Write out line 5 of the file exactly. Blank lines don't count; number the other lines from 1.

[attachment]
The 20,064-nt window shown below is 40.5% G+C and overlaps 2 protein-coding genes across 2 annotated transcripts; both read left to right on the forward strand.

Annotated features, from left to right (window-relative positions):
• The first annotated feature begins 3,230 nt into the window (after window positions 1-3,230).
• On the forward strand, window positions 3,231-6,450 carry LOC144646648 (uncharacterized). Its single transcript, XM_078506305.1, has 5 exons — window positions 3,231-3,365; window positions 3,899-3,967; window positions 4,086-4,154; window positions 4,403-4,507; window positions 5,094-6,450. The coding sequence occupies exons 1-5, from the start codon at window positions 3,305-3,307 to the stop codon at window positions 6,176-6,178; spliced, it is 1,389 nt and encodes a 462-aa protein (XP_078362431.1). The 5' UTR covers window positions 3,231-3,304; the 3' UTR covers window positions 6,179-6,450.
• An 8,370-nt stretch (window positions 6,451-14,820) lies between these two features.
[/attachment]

• An 8,370-nt stretch (window positions 6,451-14,820) lies between these two features.